King County Metro responds to driver bathroom break shortage

The agency responds to a Crosscut article that reported on Metro bus drivers wearing adult diapers to make up for a dearth of bathroom breaks.
Crosscut archive image.

For now at least, buses are the workhorses of Seattle's public transit system.

The agency responds to a Crosscut article that reported on Metro bus drivers wearing adult diapers to make up for a dearth of bathroom breaks.

On Tuesday, Crosscut writer Laura Kaufman brought Crosscut readers a breaking news report about bathroom access for King County Metro bus drivers. She wrote,

The state Department of Labor and Industries has determined King County Metro failed to provide unrestricted bathroom access for its drivers, according to an Amalgamated Transit Union, Local 587 representative. Neal Safrin, vice president and assistant business representative of Amalgamated Transit Union, also told Crosscut that L&I also found the transit agency did not provide water, soap and paper towels at all of its rest stops — a less serious violation.

The lack of bathroom facilities has gotten so severe, according to Safrin, vehicle maintenance crews have told him they annually replace 60 urine-soaked driver seats. Metro employs about 2,600 drivers.

At the time of publication, King County Metro had not returned requests for comment. However, yesterday Metro spokesman Jeff Switzer sent the following statement:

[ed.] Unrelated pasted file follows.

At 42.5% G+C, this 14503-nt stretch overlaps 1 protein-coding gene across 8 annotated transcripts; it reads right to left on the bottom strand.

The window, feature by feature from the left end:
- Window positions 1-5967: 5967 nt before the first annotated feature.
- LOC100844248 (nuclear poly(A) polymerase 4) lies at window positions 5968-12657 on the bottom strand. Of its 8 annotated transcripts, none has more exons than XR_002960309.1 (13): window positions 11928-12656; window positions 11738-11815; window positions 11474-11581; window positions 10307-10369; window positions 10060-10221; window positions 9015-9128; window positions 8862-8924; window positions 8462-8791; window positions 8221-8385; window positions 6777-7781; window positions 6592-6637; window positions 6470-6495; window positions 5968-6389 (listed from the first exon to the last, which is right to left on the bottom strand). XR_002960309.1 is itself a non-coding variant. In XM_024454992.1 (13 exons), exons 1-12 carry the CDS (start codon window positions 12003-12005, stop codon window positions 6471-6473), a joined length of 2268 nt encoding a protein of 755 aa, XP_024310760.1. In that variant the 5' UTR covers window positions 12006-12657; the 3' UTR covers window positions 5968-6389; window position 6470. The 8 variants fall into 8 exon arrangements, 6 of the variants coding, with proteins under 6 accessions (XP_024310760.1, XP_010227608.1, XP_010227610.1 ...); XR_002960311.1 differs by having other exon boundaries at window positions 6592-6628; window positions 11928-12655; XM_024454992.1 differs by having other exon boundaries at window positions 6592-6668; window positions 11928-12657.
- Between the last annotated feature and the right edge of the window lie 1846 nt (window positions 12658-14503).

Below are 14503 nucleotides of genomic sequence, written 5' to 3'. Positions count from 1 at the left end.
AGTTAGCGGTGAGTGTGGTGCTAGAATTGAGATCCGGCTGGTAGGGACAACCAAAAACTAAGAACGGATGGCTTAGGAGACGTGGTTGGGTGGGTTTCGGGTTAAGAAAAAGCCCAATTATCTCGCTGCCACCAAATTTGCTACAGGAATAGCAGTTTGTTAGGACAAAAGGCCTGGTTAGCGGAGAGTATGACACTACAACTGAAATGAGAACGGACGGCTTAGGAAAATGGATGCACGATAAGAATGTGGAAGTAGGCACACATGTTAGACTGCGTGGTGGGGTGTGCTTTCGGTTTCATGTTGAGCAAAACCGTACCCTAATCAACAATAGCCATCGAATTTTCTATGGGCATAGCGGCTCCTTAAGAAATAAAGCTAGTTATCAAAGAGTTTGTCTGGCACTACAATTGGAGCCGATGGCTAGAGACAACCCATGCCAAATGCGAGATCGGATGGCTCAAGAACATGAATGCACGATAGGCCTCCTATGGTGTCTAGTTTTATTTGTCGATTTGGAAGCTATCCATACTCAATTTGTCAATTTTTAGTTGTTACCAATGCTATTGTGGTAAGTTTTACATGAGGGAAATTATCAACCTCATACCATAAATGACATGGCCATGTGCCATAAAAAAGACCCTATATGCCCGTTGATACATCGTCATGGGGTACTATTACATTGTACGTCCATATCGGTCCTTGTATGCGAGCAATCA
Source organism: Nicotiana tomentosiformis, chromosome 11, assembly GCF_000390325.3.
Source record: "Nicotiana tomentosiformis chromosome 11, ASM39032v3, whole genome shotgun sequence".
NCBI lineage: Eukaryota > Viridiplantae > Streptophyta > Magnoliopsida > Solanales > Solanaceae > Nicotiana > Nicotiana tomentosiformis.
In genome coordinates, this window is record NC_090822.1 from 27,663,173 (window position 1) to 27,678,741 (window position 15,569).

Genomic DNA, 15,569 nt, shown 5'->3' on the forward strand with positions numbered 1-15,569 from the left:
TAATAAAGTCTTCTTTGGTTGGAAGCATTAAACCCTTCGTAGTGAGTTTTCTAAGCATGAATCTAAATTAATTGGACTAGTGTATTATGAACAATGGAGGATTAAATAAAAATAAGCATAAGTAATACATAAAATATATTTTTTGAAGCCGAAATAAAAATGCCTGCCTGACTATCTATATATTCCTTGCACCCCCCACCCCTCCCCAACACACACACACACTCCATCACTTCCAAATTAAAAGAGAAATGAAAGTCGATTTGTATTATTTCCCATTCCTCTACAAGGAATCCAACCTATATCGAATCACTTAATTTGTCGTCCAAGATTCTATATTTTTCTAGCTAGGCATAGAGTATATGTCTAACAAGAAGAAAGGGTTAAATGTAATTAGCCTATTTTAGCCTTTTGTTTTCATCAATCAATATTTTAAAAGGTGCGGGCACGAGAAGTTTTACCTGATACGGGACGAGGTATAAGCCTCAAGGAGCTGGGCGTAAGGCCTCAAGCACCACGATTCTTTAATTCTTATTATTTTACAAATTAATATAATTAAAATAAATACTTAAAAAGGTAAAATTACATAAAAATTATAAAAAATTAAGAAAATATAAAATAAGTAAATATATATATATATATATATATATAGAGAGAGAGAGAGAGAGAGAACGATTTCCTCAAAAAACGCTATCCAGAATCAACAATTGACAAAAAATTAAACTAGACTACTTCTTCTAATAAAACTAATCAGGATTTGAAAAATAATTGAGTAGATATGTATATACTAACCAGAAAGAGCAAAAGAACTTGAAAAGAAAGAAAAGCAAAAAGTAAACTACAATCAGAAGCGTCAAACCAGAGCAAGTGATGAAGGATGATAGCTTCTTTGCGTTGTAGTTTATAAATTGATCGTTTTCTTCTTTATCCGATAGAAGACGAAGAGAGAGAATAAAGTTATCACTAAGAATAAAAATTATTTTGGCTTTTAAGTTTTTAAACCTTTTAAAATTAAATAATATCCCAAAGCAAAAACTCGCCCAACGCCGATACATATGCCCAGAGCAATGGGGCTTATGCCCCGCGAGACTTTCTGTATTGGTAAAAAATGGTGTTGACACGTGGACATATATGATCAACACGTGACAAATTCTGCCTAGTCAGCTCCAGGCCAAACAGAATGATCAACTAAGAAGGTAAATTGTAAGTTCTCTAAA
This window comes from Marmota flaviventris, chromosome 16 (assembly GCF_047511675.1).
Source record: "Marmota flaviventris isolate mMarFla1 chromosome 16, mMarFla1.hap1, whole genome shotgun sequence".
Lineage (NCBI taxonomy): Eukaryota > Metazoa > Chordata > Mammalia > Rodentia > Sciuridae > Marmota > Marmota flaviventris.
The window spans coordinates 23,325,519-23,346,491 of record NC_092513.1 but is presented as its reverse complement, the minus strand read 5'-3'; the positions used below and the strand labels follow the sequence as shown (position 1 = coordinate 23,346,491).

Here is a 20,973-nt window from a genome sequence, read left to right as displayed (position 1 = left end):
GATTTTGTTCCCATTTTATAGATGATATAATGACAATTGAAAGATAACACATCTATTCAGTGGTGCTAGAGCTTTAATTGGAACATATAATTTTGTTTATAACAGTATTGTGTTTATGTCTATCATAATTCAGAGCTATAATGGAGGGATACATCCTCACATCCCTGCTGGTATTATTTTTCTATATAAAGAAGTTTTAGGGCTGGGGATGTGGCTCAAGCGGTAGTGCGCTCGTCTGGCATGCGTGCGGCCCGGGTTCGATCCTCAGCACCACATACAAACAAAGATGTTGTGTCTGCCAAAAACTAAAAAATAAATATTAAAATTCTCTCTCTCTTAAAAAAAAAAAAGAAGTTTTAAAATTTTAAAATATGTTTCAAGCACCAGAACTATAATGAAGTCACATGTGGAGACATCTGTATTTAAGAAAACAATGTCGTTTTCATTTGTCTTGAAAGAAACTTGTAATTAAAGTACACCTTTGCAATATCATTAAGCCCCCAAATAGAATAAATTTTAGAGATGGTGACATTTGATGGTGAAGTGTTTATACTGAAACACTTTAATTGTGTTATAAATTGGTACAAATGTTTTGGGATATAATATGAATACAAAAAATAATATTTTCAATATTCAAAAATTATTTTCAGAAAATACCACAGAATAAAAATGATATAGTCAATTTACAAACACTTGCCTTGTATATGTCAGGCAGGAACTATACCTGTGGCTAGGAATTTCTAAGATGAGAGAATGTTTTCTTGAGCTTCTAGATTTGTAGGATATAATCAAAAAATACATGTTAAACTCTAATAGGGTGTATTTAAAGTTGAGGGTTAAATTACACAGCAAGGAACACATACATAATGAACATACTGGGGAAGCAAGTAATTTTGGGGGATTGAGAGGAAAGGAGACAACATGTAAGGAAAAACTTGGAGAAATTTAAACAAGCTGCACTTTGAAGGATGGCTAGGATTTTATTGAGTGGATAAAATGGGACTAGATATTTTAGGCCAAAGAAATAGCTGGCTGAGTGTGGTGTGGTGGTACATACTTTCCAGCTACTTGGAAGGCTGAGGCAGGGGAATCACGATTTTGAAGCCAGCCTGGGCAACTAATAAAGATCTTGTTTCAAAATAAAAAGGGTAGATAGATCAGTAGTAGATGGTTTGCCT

We are committed to making sure our employees have the necessary time to use restrooms — whether they are enroute or are on break — and we take this basic need seriously. If certain routes still have insufficient bathrooms, Metro will find an accommodation, including expending additional resources if necessary. 

Operators absolutely have the right to stop their bus and use a restroom.

We have 278 restrooms in our comfort station network. More than 50 are owned and maintained by Metro, the rest are public or made available to our operators through agreements with private businesses.

We will be responding to L&I’s findings when they are finalized and work to identify gaps in our network of restrooms and fix those gaps.

We have been working with ATU since a performance audit several years ago recommended a tightening of schedules to reduce costs. Following the audit, an internal scheduling committee has worked to balance the need for break times and bus scheduling. We’ve spent about $4 million to address scheduling and break time issues since then — and we have improved labor contract language to deal with these concerns.

As Prop. 1 adds service and improves scheduled reliability, that also will help operators and the issue of break times.


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